Health authorities in France and Denmark want to start a vaccination campaign targeting adults who have been exposed to monkeypox – a milder version of smallpox that spreads easily through sexual activity.
Five cases have been detected in France and two in Denmark, although the UK and Spain are bearing the brunt of European outbreak with dozens of infections between them.
The rare virus – most commonly found in remote parts of Central and West Africa – has been causing alarm in Europe despite its low mortality rate of 4 percent.
“The cases in Europe have occurred mainly, but not exclusively, in men who have sex with men - with no direct link to people returning from endemic areas," French health authorities said on Tuesday.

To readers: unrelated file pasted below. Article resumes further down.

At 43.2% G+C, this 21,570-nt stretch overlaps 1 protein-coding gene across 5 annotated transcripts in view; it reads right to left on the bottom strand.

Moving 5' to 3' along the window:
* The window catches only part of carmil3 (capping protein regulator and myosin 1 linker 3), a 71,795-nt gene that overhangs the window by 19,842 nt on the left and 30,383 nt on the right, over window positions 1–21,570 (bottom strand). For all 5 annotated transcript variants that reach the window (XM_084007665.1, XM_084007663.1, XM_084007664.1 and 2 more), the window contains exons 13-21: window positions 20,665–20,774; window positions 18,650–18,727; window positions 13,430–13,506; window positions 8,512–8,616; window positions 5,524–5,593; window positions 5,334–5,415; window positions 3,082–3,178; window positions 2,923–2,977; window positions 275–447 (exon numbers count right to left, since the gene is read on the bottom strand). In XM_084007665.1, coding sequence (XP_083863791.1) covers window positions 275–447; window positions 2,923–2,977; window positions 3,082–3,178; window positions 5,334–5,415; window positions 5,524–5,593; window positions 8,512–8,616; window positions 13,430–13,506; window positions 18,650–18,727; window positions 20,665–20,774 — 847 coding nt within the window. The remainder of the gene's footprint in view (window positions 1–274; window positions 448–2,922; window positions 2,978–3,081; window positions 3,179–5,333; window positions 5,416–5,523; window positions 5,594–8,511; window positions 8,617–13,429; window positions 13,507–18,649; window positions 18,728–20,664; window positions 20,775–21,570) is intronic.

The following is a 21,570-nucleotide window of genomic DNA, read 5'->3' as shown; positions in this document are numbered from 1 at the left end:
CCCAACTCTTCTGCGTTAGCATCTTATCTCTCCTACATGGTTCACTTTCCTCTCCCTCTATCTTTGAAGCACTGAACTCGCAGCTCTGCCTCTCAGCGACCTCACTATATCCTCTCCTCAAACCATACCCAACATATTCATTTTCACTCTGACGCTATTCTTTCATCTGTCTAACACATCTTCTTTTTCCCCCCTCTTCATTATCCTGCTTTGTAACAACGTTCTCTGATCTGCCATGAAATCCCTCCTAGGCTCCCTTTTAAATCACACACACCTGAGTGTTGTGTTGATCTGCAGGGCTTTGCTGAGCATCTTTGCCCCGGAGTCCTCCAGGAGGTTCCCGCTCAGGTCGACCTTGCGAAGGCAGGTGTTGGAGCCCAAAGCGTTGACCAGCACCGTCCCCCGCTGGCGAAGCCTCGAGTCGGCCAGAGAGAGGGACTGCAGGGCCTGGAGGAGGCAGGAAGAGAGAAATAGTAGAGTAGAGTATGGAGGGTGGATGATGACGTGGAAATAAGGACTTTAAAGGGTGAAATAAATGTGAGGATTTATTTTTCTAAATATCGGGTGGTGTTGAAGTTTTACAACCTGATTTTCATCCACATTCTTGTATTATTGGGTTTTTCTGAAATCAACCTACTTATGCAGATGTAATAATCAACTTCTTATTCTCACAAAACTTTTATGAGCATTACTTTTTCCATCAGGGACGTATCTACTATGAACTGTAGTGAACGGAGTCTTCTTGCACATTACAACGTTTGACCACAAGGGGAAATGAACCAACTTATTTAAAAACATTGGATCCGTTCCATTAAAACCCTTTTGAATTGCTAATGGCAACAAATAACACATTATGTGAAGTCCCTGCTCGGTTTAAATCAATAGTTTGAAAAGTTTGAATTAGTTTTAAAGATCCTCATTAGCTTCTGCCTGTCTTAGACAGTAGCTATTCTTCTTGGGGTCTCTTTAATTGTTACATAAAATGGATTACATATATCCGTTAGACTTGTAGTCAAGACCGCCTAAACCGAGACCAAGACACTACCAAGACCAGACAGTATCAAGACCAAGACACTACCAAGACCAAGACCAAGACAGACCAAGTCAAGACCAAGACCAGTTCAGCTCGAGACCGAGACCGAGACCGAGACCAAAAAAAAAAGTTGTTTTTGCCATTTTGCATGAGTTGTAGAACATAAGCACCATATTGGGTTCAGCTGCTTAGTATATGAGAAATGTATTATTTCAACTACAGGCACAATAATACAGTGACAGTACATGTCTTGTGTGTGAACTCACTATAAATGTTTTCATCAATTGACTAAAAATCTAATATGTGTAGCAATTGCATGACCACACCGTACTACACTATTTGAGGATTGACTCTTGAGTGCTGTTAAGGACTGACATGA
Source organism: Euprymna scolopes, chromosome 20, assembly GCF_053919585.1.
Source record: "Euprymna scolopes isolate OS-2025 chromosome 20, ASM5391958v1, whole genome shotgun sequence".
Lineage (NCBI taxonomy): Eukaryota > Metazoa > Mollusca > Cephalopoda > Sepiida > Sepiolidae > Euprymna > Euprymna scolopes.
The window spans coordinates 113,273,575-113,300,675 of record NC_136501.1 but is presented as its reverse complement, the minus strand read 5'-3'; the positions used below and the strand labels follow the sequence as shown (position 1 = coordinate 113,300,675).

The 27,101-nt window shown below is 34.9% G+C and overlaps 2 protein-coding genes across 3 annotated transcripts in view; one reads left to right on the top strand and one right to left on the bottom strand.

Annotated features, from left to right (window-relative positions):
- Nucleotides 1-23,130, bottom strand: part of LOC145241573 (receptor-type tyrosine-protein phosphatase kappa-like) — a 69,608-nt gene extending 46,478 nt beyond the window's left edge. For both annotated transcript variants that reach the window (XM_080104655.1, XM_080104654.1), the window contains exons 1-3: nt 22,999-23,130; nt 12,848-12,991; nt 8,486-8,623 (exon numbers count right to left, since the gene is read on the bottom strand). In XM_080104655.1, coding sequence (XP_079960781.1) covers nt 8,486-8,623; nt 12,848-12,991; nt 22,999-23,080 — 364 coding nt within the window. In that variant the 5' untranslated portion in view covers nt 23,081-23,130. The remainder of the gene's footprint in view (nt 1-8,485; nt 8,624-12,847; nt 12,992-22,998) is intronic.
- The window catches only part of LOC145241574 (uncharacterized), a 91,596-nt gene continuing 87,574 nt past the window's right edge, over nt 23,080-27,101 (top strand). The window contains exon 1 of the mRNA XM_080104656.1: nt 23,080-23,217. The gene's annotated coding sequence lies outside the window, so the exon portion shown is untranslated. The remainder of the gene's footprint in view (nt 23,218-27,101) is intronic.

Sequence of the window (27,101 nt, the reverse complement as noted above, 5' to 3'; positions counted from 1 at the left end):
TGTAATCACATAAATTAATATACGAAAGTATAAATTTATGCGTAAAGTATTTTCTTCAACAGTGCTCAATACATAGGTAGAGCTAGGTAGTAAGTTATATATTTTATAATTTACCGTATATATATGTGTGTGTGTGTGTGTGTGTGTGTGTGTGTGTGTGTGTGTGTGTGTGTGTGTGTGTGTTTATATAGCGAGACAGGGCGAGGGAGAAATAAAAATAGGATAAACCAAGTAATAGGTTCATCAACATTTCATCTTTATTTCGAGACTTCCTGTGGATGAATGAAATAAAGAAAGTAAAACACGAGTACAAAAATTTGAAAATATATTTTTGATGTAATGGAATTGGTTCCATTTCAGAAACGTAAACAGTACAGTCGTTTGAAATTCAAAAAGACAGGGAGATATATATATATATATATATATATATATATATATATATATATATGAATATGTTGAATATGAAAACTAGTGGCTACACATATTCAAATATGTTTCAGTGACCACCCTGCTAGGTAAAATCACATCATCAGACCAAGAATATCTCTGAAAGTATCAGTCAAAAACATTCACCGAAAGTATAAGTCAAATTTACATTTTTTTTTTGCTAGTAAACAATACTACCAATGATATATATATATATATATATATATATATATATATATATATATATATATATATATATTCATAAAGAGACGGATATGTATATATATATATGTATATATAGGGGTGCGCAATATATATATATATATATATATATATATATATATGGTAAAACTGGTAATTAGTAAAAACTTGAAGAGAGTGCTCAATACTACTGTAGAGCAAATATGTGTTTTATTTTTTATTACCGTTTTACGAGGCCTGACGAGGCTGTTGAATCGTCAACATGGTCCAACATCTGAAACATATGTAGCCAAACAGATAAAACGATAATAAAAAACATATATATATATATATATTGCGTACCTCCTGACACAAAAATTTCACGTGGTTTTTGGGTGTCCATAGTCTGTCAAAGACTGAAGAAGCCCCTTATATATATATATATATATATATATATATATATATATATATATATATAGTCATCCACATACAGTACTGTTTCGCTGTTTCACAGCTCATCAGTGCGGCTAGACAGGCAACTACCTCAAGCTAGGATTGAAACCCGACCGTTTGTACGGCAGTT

A post-exposure strategy to vaccinate contact cases – including health staff – makes sense, France says, given the virus's incubation period is six to 16 days.
Although there is no specific vaccine for monkeypox, a smallpox jab offers 85 percent protection. France is recommending the vaccine be given within four to 14 days following exposure.
In the event on symptoms – fever and rash with blisters – France is urging people to call medicate authorities and to self-isolate.
Meanwhile Germany, which has logged five cases, this week placed a bulk order for 40,000 vaccine doses in preparation for a severe outbreak.
This is despite World Health Organization advice that said monkeypox did not require mass vaccinations because its spread would be controlled via hygiene measures and safe sexual behaviour.
Experts say monkeypox can be transmitted through lesions and body fluids, close household contact, respiratory droplets and by touching or eating an infected animal.
Overall the world has more than 250 confirmed and suspected monkeypox infections – with 100 of those in Europe.